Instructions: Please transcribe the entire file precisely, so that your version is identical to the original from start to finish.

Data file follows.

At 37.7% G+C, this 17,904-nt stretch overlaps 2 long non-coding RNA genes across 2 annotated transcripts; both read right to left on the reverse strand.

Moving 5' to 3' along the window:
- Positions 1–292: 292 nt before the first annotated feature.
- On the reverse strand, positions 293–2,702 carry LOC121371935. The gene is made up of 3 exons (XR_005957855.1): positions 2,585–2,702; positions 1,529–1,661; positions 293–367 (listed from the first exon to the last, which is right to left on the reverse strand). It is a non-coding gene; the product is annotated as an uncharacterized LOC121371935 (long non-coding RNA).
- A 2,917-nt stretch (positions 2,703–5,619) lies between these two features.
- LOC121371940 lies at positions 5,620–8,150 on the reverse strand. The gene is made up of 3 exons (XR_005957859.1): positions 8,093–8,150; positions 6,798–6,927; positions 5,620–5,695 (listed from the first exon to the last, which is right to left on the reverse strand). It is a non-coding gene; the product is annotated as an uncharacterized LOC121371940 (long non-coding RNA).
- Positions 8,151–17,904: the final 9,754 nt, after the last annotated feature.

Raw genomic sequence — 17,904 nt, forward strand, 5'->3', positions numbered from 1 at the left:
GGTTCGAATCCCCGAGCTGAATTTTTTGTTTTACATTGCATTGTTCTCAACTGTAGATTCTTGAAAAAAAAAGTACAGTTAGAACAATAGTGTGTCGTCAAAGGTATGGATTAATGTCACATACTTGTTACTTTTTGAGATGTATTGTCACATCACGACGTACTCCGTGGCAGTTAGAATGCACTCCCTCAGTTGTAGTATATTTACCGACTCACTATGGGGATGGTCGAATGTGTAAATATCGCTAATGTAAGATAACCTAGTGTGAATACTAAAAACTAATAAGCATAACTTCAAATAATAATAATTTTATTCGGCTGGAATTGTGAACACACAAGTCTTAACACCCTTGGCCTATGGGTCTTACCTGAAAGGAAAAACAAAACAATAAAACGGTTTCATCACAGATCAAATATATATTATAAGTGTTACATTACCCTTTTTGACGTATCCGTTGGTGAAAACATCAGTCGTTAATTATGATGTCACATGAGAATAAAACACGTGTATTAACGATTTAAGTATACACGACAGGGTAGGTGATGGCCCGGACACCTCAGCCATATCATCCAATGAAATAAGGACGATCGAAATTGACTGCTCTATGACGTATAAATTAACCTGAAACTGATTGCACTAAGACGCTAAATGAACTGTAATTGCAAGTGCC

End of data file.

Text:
At 37.7% G+C, this 17,904-nt stretch overlaps 2 long non-coding RNA genes across 2 annotated transcripts; both read right to left on the reverse strand.

Moving 5' to 3' along the window:
- Positions 1–292: 292 nt before the first annotated feature.
- On the reverse strand, positions 293–2,702 carry LOC121371935. The gene is made up of 3 exons (XR_005957855.1): positions 2,585–2,702; positions 1,529–1,661; positions 293–367 (listed from the first exon to the last, which is right to left on the reverse strand). It is a non-coding gene; the product is annotated as an uncharacterized LOC121371935 (long non-coding RNA).
- A 2,917-nt stretch (positions 2,703–5,619) lies between these two features.
- LOC121371940 lies at positions 5,620–8,150 on the reverse strand. The gene is made up of 3 exons (XR_005957859.1): positions 8,093–8,150; positions 6,798–6,927; positions 5,620–5,695 (listed from the first exon to the last, which is right to left on the reverse strand). It is a non-coding gene; the product is annotated as an uncharacterized LOC121371940 (long non-coding RNA).
- Positions 8,151–17,904: the final 9,754 nt, after the last annotated feature.

Raw genomic sequence — 17,904 nt, forward strand, 5'->3', positions numbered from 1 at the left:
GGTTCGAATCCCCGAGCTGAATTTTTTGTTTTACATTGCATTGTTCTCAACTGTAGATTCTTGAAAAAAAAAGTACAGTTAGAACAATAGTGTGTCGTCAAAGGTATGGATTAATGTCACATACTTGTTACTTTTTGAGATGTATTGTCACATCACGACGTACTCCGTGGCAGTTAGAATGCACTCCCTCAGTTGTAGTATATTTACCGACTCACTATGGGGATGGTCGAATGTGTAAATATCGCTAATGTAAGATAACCTAGTGTGAATACTAAAAACTAATAAGCATAACTTCAAATAATAATAATTTTATTCGGCTGGAATTGTGAACACACAAGTCTTAACACCCTTGGCCTATGGGTCTTACCTGAAAGGAAAAACAAAACAATAAAACGGTTTCATCACAGATCAAATATATATTATAAGTGTTACATTACCCTTTTTGACGTATCCGTTGGTGAAAACATCAGTCGTTAATTATGATGTCACATGAGAATAAAACACGTGTATTAACGATTTAAGTATACACGACAGGGTAGGTGATGGCCCGGACACCTCAGCCATATCATCCAATGAAATAAGGACGATCGAAATTGACTGCTCTATGACGTATAAATTAACCTGAAACTGATTGCACTAAGACGCTAAATGAACTGTAATTGCAAGTGCC